Carnival in Salvador da Bahia, Brazil has a splendid history! Like the rumbling and arising and vast outpouring of some great collective spirit — a million Godzillas — in music and dance! Unfortunately over the past several decades this spirit has been to a great degree shunted and cheapened by biz types looking to make money. Which they have done and do. But the real spirit, although less ubiquitous, is still here. Godzilla does not go down easily!
Salvador has a Casa do Carnival, Carnival House literally, Carnival Museum in reality. It opened this year (2018) and is amazingly well done! I’ll be honest: I had assumed it would be a paean to the current monied interests in the commercialization and crapification of Carnival, but it’s not at all. The curator, Gringo Cardia (Gringo is his apelido — nickname — because he’s from the south of Brazil and so around here in Bahia looks like a gringo), has been here in the record shop several times and, among other things, designed the cover for Chico Buarque’s record As Cidades.
He did a great job with the museum! GREAT!!!!
But…get this…they forgot to put up a sign! (I’m assuming they forgot, whatever the story is it’s gotta be something stupid.) Nobody knows the place is there! And even if you know it’s there, it looks closed! Even when it’s not!
The museum is located on Praça da Sé, the praça being the entrance to Pelourinho — Salvador’s Centro Histórico — from the south. It is located at the praça’s northern end, behind the great cathedral Catedral Basílica the front of which is on the Terreiro de Jesus. It is next to the Plano Inclinado which carries people between the upper and lower cities. It is immediately identifiable by the huge, colorful, you-can’t-miss-them Zambiapunga heads out front. If you don’t know what a Zambiapunga is, it doesn’t matter. You will know them when you see them!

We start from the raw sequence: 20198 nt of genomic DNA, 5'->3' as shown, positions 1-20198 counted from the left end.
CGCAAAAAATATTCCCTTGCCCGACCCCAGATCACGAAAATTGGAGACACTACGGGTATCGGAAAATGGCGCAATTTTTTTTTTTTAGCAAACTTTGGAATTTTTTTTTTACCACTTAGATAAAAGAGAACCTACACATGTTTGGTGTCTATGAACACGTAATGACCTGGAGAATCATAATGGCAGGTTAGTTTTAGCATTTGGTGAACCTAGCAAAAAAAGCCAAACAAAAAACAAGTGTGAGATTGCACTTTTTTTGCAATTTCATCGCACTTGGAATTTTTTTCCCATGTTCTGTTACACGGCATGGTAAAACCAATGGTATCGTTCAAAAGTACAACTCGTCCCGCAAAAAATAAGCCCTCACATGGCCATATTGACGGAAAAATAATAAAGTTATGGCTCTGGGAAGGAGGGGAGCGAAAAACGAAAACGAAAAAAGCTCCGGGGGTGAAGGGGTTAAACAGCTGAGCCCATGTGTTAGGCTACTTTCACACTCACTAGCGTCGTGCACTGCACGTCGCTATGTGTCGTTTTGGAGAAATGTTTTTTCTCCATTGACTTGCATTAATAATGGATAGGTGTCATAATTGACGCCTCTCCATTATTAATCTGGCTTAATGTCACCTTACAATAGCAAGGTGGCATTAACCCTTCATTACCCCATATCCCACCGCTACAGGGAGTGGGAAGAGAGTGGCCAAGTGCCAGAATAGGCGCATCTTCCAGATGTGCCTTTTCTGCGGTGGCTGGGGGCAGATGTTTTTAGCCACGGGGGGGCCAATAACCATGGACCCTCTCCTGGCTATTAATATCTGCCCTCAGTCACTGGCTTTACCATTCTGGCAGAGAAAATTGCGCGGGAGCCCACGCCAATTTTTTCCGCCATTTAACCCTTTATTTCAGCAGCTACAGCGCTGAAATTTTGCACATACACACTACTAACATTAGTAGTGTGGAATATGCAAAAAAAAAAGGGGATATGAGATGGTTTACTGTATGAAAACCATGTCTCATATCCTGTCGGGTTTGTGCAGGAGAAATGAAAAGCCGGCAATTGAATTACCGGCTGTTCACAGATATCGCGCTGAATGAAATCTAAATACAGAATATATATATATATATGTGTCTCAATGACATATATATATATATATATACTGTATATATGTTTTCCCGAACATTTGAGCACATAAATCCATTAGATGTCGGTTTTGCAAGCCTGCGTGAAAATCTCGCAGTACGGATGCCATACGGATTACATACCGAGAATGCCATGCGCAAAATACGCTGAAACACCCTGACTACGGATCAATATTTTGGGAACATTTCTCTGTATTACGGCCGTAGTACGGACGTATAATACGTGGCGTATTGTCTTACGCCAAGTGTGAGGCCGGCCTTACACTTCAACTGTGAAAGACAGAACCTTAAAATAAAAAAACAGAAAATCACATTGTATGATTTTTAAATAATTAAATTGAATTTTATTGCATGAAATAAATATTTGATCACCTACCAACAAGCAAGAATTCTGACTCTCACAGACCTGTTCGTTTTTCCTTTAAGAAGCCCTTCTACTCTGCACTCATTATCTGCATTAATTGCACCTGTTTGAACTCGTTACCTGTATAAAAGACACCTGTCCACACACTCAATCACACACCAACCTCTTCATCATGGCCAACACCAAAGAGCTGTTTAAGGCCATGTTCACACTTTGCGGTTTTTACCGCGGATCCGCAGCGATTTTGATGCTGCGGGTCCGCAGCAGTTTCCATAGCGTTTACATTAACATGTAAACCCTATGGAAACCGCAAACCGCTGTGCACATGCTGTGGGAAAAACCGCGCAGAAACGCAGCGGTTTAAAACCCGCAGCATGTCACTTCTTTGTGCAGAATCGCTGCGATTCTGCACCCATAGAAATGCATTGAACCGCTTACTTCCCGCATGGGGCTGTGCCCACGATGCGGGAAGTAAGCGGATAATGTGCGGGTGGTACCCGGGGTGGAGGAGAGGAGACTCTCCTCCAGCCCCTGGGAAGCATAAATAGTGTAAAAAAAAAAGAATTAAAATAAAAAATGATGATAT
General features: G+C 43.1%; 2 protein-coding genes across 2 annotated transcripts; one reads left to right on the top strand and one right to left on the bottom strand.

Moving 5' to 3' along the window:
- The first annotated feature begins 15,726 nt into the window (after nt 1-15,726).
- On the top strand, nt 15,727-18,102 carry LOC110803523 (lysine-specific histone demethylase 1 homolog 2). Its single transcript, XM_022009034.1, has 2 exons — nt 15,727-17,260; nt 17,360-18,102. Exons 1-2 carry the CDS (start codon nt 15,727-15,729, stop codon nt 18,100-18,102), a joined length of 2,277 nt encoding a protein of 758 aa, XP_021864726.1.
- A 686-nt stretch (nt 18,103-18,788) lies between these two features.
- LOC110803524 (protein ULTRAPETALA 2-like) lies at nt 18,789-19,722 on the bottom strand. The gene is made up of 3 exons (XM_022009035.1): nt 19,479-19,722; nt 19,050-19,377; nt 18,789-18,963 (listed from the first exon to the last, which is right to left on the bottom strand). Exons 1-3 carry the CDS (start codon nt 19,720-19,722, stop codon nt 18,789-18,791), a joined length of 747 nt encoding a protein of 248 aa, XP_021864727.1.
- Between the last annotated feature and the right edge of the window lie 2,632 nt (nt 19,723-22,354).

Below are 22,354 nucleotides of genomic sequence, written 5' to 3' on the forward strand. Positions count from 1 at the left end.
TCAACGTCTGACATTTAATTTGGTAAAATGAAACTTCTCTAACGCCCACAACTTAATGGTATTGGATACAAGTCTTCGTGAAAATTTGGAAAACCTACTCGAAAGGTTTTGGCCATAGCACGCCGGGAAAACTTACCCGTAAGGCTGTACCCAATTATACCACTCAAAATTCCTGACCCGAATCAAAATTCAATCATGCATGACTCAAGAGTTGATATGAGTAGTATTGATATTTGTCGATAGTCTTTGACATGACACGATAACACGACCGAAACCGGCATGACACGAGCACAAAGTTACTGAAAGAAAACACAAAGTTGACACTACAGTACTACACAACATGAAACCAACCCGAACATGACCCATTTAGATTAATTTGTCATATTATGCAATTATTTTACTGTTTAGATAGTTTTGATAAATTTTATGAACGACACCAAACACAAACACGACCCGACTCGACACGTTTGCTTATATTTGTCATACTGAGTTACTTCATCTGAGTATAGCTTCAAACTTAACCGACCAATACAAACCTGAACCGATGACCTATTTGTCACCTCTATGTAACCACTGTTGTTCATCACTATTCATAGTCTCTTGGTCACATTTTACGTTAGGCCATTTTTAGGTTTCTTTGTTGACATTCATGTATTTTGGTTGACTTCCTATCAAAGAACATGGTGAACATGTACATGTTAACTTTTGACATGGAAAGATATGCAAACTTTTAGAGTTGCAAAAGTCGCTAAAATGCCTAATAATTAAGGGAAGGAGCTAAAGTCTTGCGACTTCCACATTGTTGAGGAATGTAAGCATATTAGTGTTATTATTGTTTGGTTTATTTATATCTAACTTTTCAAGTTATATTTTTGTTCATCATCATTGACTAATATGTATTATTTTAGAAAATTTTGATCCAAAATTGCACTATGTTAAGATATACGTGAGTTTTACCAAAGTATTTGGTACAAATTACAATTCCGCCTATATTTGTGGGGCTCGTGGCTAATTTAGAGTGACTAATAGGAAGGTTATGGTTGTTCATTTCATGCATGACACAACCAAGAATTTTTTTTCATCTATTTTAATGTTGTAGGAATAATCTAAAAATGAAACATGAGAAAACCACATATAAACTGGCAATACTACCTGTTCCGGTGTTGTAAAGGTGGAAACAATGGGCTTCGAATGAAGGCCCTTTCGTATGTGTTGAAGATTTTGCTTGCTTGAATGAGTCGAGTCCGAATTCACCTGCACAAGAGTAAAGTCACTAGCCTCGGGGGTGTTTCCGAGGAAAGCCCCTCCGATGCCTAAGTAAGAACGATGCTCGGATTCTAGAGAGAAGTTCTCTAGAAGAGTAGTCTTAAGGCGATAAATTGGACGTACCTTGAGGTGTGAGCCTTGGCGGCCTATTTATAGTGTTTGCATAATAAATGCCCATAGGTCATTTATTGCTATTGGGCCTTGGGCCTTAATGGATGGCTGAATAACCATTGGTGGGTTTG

The cost to enter the museum is 30 reais, half price for students with I.D. and venerables over 60.
After having moved through the first section of the museum — which utilizes screens with explanatory soundtracks in either English or Portuguese heard through headphones attached to cell-phone-sized devices issued upon entering this lovely area — you’ll move upstairs to the Interactive Cinema, where there are a number of short films which can be shown (and danced to, in costume if you like!). Ask for the film including Ilê Aiyê. It’s beautiful! The only thing with the film though is why on earth did they have Daniela Mercury sing for it? Ilê’s whole thing is the beauty of black Brazil. Why couldn’t they get a black girl to sing??? Nobody needs to be reminded that Ilê Aiyê has never been inspired by exclusion.
There’s more on this museum, and Carnival itself (Zambiapungos included!), on our Carnival page, here.